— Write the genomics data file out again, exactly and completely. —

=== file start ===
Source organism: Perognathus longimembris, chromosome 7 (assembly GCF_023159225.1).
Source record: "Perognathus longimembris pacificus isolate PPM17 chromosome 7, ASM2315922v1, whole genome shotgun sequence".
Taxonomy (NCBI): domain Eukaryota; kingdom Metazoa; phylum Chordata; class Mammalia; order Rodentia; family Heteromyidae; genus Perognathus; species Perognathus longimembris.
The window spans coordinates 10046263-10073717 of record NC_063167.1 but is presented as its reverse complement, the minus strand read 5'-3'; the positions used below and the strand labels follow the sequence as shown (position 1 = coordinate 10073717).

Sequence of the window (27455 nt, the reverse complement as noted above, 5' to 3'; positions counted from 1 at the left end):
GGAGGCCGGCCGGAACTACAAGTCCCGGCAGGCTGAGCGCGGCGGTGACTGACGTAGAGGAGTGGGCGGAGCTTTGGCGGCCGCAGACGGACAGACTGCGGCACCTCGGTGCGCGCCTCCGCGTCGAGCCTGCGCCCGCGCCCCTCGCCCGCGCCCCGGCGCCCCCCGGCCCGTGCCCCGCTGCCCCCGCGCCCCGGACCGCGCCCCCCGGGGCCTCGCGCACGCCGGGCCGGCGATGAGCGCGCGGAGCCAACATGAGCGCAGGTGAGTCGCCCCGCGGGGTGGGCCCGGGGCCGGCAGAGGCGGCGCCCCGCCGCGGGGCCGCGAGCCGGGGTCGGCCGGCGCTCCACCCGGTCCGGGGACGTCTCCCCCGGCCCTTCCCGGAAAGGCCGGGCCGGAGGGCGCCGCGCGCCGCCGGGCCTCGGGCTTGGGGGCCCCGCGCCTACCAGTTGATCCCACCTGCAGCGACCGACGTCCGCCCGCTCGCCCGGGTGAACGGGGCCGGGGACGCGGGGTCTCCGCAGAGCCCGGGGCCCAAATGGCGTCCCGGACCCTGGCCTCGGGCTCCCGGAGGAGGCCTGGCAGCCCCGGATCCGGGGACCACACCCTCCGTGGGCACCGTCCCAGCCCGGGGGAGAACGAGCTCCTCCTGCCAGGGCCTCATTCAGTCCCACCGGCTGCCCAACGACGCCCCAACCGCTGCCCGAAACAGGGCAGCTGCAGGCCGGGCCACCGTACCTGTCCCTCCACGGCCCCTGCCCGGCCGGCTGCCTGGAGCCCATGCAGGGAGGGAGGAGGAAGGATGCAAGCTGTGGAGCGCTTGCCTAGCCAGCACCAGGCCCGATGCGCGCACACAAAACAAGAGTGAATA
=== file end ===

Source organism: Perognathus longimembris, chromosome 7 (assembly GCF_023159225.1).
Source record: "Perognathus longimembris pacificus isolate PPM17 chromosome 7, ASM2315922v1, whole genome shotgun sequence".
Taxonomy (NCBI): domain Eukaryota; kingdom Metazoa; phylum Chordata; class Mammalia; order Rodentia; family Heteromyidae; genus Perognathus; species Perognathus longimembris.
The window spans coordinates 10046263-10073717 of record NC_063167.1 but is presented as its reverse complement, the minus strand read 5'-3'; the positions used below and the strand labels follow the sequence as shown (position 1 = coordinate 10073717).

Sequence of the window (27455 nt, the reverse complement as noted above, 5' to 3'; positions counted from 1 at the left end):
GGAGGCCGGCCGGAACTACAAGTCCCGGCAGGCTGAGCGCGGCGGTGACTGACGTAGAGGAGTGGGCGGAGCTTTGGCGGCCGCAGACGGACAGACTGCGGCACCTCGGTGCGCGCCTCCGCGTCGAGCCTGCGCCCGCGCCCCTCGCCCGCGCCCCGGCGCCCCCCGGCCCGTGCCCCGCTGCCCCCGCGCCCCGGACCGCGCCCCCCGGGGCCTCGCGCACGCCGGGCCGGCGATGAGCGCGCGGAGCCAACATGAGCGCAGGTGAGTCGCCCCGCGGGGTGGGCCCGGGGCCGGCAGAGGCGGCGCCCCGCCGCGGGGCCGCGAGCCGGGGTCGGCCGGCGCTCCACCCGGTCCGGGGACGTCTCCCCCGGCCCTTCCCGGAAAGGCCGGGCCGGAGGGCGCCGCGCGCCGCCGGGCCTCGGGCTTGGGGGCCCCGCGCCTACCAGTTGATCCCACCTGCAGCGACCGACGTCCGCCCGCTCGCCCGGGTGAACGGGGCCGGGGACGCGGGGTCTCCGCAGAGCCCGGGGCCCAAATGGCGTCCCGGACCCTGGCCTCGGGCTCCCGGAGGAGGCCTGGCAGCCCCGGATCCGGGGACCACACCCTCCGTGGGCACCGTCCCAGCCCGGGGGAGAACGAGCTCCTCCTGCCAGGGCCTCATTCAGTCCCACCGGCTGCCCAACGACGCCCCAACCGCTGCCCGAAACAGGGCAGCTGCAGGCCGGGCCACCGTACCTGTCCCTCCACGGCCCCTGCCCGGCCGGCTGCCTGGAGCCCATGCAGGGAGGGAGGAGGAAGGATGCAAGCTGTGGAGCGCTTGCCTAGCCAGCACCAGGCCCGATGCGCGCACACAAAACAAGAGTGAATA